When I realized the Code of Conduct proved inadequate for my investigation, I turned to Pearson’s web page entitled “Social Impact” (Pearson, n.d.). There I hoped to find more specific, substantive, and durable commitments from the organization for investigating the educational (and other) consequences of its tests, commitments like those spelled out very clearly in the ETS Standards for Fairness and Quality. I was disappointed to find Pearson offering this generic marketing blurb instead: “…every product we make and sell can be measured and judged by the outcomes it helps to achieve…” (Pearson, n.d.). As with ETS, I (as an educator) admire and applaud Pearson’s commitment to its products being judged by their results. (This article is my attempt to follow through on precisely that commitment from both corporations.) However, nowhere did I find specific strategies or even promises from Pearson regarding how it takes responsibility for evaluating those educational “outcomes.” This lacuna resonates with the disturbing silence in the ETS document around gathering evidence of educational consequences and test-takers’ rights to the promised “quality and equity in education.”

Meanwhile, Pearson’s Code of Conduct does not even begin to answer (or even seriously to ask) the most urgent question implied in several spots in the document: “What are the educational consequences of our tests and what are we committed to doing about those consequences?” Despite all the limitations of the Educational Testing Service’s treatment of this question, their Standards document demonstrates a depth of thought, maturity, and seriousness about business ethics and educational responsibility that Pearson’s Code of Conduct neither begins nor attempts to emulate. The ETS document appears completely sincere in laying out a series of ethical commitments that the corporation is prevented from fulfilling because, to paraphrase Sinclair, their employees’ salaries quite literally depend on their not understanding or seeing the destructive educational consequences (see §3) of its products. There may exist, hidden away somewhere from my efforts to find it, a document from Pearson that attempts to do what ETS commendably attempted to do. However, based on my study of the two relevant Pearson documents I could find (Code of Conduct and “Social Impact”), Pearson Inc. is either unable or unwilling (or both) to attempt the ethical self-study and self-regulation that ETS attempts, albeit with devastatingly limited success.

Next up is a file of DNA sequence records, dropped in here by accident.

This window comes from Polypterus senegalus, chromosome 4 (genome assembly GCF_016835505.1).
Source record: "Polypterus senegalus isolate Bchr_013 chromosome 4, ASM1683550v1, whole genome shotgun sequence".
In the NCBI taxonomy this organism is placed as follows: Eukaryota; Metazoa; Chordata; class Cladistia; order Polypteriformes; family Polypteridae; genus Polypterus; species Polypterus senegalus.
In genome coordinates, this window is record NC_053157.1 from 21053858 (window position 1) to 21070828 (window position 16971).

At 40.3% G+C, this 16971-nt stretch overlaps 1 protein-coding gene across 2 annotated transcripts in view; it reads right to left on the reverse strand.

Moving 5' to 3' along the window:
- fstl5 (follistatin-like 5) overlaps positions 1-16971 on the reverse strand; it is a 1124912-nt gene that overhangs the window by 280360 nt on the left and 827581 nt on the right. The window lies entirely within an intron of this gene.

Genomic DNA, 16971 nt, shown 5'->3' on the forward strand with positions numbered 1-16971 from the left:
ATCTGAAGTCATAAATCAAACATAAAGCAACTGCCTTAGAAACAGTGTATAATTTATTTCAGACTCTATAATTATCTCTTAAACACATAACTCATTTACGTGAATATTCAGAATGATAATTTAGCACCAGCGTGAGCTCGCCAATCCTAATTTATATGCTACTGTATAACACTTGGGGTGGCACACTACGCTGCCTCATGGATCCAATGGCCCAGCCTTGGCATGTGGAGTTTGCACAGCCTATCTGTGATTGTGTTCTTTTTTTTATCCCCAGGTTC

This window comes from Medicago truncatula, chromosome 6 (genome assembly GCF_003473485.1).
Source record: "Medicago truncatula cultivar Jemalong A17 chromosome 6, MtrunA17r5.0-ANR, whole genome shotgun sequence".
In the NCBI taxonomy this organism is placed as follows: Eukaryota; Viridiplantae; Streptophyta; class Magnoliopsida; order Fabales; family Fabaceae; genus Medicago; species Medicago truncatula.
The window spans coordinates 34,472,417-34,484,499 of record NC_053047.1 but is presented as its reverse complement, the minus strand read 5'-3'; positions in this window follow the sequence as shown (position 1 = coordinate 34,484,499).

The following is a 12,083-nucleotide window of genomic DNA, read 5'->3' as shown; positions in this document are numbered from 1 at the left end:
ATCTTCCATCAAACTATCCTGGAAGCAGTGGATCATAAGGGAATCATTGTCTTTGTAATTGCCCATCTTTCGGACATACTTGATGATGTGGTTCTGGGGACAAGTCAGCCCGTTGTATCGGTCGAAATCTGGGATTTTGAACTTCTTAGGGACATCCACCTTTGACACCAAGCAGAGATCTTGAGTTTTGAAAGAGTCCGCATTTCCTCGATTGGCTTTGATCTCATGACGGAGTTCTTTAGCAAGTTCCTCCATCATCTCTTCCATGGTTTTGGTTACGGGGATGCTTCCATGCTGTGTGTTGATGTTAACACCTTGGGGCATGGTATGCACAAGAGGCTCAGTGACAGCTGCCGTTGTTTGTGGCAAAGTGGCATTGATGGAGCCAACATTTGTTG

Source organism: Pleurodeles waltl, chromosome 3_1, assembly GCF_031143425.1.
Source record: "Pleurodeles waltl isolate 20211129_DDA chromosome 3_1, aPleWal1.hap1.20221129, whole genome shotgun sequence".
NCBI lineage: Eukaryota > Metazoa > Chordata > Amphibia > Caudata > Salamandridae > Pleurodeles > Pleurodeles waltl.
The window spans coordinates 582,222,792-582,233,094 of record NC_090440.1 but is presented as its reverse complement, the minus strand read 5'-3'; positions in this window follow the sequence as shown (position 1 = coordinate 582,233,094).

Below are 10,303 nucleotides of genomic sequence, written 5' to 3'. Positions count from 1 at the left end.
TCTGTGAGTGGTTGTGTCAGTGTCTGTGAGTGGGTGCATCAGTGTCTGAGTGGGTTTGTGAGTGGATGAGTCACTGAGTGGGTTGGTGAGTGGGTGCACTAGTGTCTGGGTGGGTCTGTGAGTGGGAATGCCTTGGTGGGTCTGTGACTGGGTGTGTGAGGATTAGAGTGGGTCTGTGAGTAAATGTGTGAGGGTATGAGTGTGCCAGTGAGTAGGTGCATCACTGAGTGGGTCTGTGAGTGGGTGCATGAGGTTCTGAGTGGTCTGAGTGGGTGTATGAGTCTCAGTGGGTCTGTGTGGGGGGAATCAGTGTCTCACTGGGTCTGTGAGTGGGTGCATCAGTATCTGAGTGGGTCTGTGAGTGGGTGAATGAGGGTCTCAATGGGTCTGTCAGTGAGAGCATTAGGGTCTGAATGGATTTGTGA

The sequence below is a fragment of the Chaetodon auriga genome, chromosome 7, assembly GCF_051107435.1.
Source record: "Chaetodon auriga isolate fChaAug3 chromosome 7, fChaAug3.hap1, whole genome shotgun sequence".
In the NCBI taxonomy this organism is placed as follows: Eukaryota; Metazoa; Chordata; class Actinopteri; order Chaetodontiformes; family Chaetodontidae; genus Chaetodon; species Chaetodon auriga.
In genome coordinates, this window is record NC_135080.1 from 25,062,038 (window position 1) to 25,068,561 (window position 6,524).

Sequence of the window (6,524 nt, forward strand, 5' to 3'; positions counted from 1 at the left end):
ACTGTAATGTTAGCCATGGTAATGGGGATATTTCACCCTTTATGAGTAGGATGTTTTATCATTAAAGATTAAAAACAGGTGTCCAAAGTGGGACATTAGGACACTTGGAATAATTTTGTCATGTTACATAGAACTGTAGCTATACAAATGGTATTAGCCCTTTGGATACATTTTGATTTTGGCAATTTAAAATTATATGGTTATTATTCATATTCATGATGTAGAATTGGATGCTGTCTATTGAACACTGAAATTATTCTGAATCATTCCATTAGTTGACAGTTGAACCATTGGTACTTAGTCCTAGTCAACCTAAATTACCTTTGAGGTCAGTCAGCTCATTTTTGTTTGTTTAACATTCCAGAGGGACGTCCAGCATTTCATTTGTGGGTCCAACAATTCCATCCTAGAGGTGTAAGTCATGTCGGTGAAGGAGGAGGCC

5.0 “Test Busters”: A New Regulatory Unit Within the U.S. Department of Education